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The chancellor becomes a lame duck by fumbling the eurozone crisis. Germany frets inflation. And the national soccer team loses its captain.
Top News: Germans have been astounded recently by the rapid decline in Angela Merkel's political fortune.
Indeed, it's hard to believe that Merkel was triumphantly re-elected only eight months ago. Polls show that the coalition that Merkel's Christian Democratic party forged with the free market Free Democratic party would have little chance today of winning at the ballot box. In the last month, Merkel's personal approval ratings have for the first time sunk and lingered below 50 percent. Things don’t seem like they’ll be getting better: with the CDU/FDP coalition having lost its majority in the country's upper house of parliament at the beginning of May, it's unlikely that Merkel will be able to pass any of the signature legislation she campaigned on.
So what happened? Essentially, Merkel was judged to have mishandled the burgeoning European economic crisis. She's seemed to be bewildered by it, setting policy that lurched in one direction, only to then move suddenly in the other.
For a long time, it seemed Merkel didn't take the debt crisis in Greece very seriously. She indulged instead in populism, suggesting that Berlin wasn’t disposed to lend aid to spendthrift Athens. This dismayed Germany's neighbors, not just because it was impossible to organize any sort of rescue plan without the German government's consent, but also because it was traditionally Germany who took the lead in addressing EU-wide crises. But Merkel made it clear that her priority was a key regional election in the German state of North Rhine Westphalia, and she thought tough love would go over better with the voters there than would cutting a big check.
Of course, things turned out differently than she had hoped. International bond markets didn't react well to the combination of Greece's lingering problems and Merkel's reticence. When Jean-Claude Trichet, head of the European Central Bank, and Dominique Strauss Kahn, head of the International Monetary Fund, came to Berlin, they made it clear that the economy of the entire continent might collapse without concerted action. Merkel quickly approved a 150 billion euro bailout plan. That was revealed to be too little too late, as Greek bond ratings and euro currency markets continued to decline precipitously. For what it’s worth, Merkel's party also lost the regional election she'd been pining for.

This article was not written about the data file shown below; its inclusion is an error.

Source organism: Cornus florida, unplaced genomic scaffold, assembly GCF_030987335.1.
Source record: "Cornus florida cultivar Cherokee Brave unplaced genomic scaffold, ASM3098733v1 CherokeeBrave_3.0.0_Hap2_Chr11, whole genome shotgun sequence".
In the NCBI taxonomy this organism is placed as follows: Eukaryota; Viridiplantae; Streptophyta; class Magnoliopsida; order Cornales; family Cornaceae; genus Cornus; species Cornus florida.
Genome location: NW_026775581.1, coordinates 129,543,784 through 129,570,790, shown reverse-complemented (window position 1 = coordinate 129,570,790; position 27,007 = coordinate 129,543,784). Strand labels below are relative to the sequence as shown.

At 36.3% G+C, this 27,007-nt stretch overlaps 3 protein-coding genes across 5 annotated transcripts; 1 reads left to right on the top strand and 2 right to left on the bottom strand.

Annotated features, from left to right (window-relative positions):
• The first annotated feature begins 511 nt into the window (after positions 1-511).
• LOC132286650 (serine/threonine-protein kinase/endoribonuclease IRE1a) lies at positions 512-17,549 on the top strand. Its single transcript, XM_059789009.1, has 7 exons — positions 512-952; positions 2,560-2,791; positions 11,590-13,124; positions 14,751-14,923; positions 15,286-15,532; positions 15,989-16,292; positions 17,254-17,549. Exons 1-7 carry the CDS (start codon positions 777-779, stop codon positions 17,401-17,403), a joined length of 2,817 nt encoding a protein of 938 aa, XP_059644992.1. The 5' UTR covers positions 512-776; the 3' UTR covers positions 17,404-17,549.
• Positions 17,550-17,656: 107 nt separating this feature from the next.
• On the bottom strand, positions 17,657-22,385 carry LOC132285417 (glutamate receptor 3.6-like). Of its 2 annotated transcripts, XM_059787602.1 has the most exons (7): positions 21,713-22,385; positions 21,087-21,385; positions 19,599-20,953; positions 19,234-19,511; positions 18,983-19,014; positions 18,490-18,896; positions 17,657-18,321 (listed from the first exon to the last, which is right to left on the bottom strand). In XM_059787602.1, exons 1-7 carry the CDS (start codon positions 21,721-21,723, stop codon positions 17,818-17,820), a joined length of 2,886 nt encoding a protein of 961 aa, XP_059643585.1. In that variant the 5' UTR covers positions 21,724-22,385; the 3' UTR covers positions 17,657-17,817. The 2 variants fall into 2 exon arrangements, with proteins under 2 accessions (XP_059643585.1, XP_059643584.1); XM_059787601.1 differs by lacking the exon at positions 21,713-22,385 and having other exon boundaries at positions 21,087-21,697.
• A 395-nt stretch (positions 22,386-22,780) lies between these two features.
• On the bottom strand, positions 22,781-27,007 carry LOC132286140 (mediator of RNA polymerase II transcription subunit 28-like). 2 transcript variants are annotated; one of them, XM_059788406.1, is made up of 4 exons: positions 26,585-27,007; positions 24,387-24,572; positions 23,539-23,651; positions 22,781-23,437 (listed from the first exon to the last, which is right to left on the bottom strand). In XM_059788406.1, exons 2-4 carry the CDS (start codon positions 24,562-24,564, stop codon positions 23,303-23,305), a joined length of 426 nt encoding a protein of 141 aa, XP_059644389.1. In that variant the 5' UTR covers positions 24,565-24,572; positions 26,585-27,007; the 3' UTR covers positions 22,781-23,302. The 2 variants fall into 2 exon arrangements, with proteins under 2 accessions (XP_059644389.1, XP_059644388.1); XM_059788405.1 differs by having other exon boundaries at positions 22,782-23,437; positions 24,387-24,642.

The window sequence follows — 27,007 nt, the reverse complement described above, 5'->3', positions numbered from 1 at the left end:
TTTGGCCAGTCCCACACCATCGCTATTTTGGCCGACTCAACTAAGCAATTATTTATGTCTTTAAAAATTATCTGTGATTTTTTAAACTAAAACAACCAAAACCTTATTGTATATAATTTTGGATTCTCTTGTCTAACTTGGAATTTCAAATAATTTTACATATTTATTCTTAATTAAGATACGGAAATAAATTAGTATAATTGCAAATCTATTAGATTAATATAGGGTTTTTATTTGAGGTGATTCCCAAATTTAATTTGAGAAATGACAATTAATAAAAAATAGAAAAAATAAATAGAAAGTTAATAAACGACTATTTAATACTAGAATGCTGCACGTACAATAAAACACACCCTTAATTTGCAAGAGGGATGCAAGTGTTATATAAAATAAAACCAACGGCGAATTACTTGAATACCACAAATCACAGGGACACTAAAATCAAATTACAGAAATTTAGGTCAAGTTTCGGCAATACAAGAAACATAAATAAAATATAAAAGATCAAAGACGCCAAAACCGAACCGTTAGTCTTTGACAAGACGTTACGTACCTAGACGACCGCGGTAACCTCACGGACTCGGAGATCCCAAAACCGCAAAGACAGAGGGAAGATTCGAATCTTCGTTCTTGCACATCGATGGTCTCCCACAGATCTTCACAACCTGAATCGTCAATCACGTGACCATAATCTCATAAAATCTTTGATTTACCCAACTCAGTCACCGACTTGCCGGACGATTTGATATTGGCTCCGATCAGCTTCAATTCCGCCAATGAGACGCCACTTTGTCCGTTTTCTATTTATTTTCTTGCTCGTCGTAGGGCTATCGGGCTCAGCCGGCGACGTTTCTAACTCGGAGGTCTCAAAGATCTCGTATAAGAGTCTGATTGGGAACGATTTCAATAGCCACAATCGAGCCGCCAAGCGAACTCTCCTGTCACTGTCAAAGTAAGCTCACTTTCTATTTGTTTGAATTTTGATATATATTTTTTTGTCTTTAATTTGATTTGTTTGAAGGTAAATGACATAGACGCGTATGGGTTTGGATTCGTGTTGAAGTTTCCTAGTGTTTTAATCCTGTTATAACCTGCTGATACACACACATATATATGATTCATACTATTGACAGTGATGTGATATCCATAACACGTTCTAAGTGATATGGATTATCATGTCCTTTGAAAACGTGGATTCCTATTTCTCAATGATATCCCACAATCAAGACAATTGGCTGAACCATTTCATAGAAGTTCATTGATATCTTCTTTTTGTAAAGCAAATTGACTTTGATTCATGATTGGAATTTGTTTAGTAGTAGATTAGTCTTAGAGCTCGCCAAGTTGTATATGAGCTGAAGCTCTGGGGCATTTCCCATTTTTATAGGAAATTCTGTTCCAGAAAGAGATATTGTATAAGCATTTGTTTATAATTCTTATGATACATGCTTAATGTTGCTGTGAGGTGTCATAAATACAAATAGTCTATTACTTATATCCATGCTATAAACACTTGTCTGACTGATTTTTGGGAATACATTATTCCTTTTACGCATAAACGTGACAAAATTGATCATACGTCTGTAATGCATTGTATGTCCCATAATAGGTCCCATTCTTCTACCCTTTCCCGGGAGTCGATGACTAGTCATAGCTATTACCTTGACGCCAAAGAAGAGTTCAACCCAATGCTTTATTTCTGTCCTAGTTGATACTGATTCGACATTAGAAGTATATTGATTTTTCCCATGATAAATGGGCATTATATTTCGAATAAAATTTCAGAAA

A subsequent emergency meeting among European leaders produced a $1 trillion aid package that will greatly alter existing EU institutions. Germany is expected to be the greatest financial contributor, but after Merkel's previous skepticism, the country wasn't eager to sign on to a package that French president Nicolas Sarkozy called “95 percent French.” The new, massive bailout eventually passed the German parliament on a strict party line vote, a development that doesn't bode well if further measures are needed.
Money: In economic news, the country has been focused on the question of whether the new European bailout package will result in runaway inflation. Currency stability is an extremely sensitive subject for Germans: the country still has lingering cultural memories of how hyperinflation in the years of the Great Depression contributed to the rise of Adolf Hitler and the destruction of World War II. In the post-war years, Germany's greatest pride was its Deutschemark currency, the continent's most stable and admired. Indeed, Germans only consented to join the new euro currency because they were assured that the European Central Bank would operate according to the same principles as the old German Bundesbank, with full independence from political intrusion and a strict mandate to fight inflation.
The $1 trillion bailout package sees the ECB buying Greek bonds, a move that subverts the bank's political independence. Germans are wondering about the stability of their currency given that their central bankers may soon be administering piles of junk bonds from various European countries. The current head of the bank, Jean-Claude Trichet, has claimed that it's only a temporary measure and that he's determined to soak up the excess liquidity released into the market. But, it's fair to say that many German don't trust him: they'd prefer to see Axel Weber — head of the Bundesbank, a close Merkel confidante, and a strict monetarist — take over the ECB when Trichet's term runs out next year.
Elsewhere: Germany's soccer team will be playing at the World Cup in South Africa without their beloved and respected captain, Michael Ballack. The country obsessed over Ballack's injury when it was revealed he had torn ankle ligaments in a match in mid May with his club team, Chelsea. Ballack will need two months to recover, which means he won't be eligible to play in the tournament, but he's joining the team on the trip, if only to provide moral support.
There was a great deal of speculation over the back story to the injury, which came about as Ballack was fouled on the field by Kevin Boateng, a German-Ghanaian midfielder for Portsmouth. Apparently, there had been some bad blood between the two: Boateng has insisted the foul and the injury were accidents but Boateng's father has cited some unfriendly comments made by Ballack as possible motivation. Meanwhile, the German media has had to walk a delicate tightrope — vilifying Kevin, while avoiding casting aspersions on Jerome Boatend, his brother, who will potentially be on the German roster heading to South Africa.